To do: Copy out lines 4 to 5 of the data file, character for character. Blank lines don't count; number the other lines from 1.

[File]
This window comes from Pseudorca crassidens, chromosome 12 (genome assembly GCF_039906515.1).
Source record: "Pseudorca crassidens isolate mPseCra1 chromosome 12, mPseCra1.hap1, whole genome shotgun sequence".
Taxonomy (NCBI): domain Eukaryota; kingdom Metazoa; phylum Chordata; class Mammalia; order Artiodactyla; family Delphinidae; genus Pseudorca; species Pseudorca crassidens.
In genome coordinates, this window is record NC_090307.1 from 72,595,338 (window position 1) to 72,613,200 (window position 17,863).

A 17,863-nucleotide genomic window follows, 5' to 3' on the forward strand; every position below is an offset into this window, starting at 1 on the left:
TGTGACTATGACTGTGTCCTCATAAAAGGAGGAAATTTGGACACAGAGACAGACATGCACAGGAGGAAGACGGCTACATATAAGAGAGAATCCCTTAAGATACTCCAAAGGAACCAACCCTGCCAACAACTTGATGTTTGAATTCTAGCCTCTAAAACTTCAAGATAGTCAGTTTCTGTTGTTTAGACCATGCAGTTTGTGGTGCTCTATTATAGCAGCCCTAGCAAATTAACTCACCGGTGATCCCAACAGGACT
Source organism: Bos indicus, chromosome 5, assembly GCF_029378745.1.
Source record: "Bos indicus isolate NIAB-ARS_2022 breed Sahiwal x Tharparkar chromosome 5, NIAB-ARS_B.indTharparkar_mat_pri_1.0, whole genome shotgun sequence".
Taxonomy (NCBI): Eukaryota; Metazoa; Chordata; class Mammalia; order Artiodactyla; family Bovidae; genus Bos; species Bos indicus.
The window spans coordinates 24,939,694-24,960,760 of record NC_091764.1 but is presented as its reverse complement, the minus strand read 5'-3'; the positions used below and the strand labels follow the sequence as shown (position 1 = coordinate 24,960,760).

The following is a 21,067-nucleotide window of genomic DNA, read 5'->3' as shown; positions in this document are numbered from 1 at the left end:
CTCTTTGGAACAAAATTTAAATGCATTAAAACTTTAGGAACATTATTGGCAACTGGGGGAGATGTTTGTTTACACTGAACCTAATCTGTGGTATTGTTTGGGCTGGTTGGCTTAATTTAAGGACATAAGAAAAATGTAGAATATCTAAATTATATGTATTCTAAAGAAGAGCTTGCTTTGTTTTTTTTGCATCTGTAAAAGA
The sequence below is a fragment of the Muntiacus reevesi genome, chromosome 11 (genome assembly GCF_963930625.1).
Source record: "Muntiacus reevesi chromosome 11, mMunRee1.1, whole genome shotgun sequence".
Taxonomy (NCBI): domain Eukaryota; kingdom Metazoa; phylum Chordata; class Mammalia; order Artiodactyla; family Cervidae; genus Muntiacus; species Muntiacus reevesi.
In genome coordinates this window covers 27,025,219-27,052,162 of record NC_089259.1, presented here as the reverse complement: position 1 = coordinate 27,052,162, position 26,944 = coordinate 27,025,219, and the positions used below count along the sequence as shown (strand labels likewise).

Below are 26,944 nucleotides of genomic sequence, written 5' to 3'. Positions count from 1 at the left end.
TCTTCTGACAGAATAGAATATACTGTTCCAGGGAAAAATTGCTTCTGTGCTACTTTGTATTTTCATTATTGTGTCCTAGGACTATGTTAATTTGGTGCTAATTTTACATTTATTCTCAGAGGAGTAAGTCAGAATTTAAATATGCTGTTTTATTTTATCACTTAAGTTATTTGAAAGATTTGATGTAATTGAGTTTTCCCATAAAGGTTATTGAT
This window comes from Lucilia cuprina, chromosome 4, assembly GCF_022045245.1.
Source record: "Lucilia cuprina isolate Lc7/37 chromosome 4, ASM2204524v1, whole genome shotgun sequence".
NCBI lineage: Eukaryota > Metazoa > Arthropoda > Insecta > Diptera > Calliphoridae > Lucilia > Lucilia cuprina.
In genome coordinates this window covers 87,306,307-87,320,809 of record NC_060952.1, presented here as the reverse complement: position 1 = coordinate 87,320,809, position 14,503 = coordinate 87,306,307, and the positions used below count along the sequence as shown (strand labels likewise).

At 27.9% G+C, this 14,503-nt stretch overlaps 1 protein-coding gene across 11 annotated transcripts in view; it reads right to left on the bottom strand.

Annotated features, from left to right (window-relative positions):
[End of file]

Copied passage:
In genome coordinates, this window is record NC_090307.1 from 72,595,338 (window position 1) to 72,613,200 (window position 17,863).

A 17,863-nucleotide genomic window follows, 5' to 3' on the forward strand; every position below is an offset into this window, starting at 1 on the left: